George Steinbrenner - Here are two facts almost everybody knows about longtime New York Yankees owner Steinbrenner, so let's dispense with them right away – 1) he was famously parodied as George Costanza's boss in Seinfeld and 2) he hired and fired manager Billy Martin five times. But there are a few interesting facts about this son of a shipping magnate who built the Yankees into a billion dollar sports franchise (the third most valuable in the world) en route to winning seven World Series titles that you might not know. In no particular order… Steinbrenner was an assistant football coach at both Northwestern and Purdue universities in the 1950s. Before becoming involved with the Yankees, he owned basketball's Cleveland Pipers (and hired the first black professional basketball coach in the U.S.) until the ABL went belly up in 1963. Steinbrenner also invested in a few Broadway productions, most of which flopped. He moved to buy the Yankees only after his attempt to purchase the Cleveland Indians the previous year failed. He paid roughly $10 million dollars for the Yankees, and would see his investment pay off one hundred fold. At the time he assumed ownership, he promised to take a "hands-off" approach to running the team. In 1974 Steinbrenner pleaded guilty to conspiring to give President Richard Nixon illegal campaign contributions, but was later pardoned by President Ronald Reagan. Only three Yankees employees worked for the organization for the entirety of Steinbrenner's 37-year tenure. Oh yes, and Billy Martin wasn't one of them. Steinbrenner died July 13, 2010, of a heart attack.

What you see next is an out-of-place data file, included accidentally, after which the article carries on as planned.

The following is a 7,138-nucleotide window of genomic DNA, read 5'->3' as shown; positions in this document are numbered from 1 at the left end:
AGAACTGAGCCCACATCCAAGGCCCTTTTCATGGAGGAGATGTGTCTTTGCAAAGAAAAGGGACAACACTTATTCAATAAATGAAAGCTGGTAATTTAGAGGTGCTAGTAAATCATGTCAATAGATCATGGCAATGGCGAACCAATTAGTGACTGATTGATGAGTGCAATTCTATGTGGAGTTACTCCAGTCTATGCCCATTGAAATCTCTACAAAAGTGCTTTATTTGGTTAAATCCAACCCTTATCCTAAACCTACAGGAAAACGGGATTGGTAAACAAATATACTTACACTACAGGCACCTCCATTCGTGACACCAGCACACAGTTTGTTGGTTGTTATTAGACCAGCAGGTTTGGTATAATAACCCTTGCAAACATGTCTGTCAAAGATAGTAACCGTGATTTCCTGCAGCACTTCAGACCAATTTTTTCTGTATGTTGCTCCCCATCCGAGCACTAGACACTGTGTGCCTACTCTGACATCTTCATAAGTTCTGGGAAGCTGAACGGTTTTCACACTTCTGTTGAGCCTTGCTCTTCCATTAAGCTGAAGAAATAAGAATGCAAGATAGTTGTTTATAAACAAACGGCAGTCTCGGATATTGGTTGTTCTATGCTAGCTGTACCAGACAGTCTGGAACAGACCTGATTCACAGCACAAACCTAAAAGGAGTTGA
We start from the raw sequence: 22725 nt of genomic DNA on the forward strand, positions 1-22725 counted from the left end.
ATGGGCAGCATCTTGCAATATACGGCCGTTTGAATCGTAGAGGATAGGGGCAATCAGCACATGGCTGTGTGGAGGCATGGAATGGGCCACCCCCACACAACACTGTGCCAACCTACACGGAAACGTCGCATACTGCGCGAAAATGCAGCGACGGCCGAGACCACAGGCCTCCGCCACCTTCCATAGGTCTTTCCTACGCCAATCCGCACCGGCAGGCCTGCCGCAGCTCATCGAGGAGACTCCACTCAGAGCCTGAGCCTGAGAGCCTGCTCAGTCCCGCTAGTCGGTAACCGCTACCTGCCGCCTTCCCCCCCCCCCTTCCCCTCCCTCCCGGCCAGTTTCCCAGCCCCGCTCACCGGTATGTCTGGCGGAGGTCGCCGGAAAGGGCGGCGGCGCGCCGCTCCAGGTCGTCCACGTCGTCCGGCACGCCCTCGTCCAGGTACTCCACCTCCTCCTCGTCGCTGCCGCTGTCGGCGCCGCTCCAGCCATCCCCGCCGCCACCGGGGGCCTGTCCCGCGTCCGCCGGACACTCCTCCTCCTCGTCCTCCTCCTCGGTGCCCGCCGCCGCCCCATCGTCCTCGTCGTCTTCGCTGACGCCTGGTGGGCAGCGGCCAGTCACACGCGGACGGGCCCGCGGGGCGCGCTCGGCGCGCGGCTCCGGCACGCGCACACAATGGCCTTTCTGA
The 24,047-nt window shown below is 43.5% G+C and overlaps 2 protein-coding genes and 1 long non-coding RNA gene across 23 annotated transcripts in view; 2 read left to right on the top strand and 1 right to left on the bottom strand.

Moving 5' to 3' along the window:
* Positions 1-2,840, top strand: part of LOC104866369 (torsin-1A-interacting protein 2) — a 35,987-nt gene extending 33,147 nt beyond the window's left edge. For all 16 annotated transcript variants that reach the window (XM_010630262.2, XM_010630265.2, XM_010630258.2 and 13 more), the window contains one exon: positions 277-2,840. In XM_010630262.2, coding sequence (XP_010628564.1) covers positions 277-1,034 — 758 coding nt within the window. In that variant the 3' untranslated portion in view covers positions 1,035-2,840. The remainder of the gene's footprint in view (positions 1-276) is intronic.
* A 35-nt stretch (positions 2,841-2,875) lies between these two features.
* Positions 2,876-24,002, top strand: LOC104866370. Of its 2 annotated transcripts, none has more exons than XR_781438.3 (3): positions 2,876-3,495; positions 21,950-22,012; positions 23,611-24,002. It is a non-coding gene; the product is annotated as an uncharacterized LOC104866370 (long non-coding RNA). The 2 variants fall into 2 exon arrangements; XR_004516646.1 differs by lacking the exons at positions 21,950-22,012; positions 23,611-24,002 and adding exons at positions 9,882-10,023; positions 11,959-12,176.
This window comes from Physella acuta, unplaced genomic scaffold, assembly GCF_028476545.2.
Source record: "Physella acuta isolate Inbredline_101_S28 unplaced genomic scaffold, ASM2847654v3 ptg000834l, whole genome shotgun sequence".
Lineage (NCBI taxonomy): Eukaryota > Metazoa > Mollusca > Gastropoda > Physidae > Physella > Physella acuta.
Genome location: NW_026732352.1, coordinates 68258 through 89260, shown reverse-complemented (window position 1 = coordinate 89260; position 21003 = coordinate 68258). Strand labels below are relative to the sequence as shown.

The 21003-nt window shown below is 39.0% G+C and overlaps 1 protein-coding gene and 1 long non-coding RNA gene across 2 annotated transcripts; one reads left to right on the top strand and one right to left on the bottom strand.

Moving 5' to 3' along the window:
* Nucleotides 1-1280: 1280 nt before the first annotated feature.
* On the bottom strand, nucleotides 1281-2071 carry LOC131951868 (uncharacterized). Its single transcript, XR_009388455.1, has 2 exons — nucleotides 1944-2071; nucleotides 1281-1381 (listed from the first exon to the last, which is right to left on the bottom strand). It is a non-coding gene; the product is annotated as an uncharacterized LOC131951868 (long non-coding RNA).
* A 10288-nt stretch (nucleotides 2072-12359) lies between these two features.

John Wooden won an unprecedented 10 NCAA Championships during his 12-year tenure at UCLA, including seven in a row from 1967 through 1973. The first person to be inducted into the Basketball Hall of Fame as both a player and a coach, 'The Wizard of Westwood' was named in 2009 "The Best Coach of All-Time" by The Sporting News and received the Presidential Medal of Freedom in 2003. Wooden's interests ranged beyond the hardwood though, and he became just as revered for his philosophical outlook and inspirational words of wisdom as he ever was for bringing championships to Los Angeles. He won games by winning hearts and minds, was less interested in complicated defensive schemes than shaping young men's lives. As one former player put it, "he might have been more like a Methodist minister than a basketball coach." Wooden died June 4, 2010.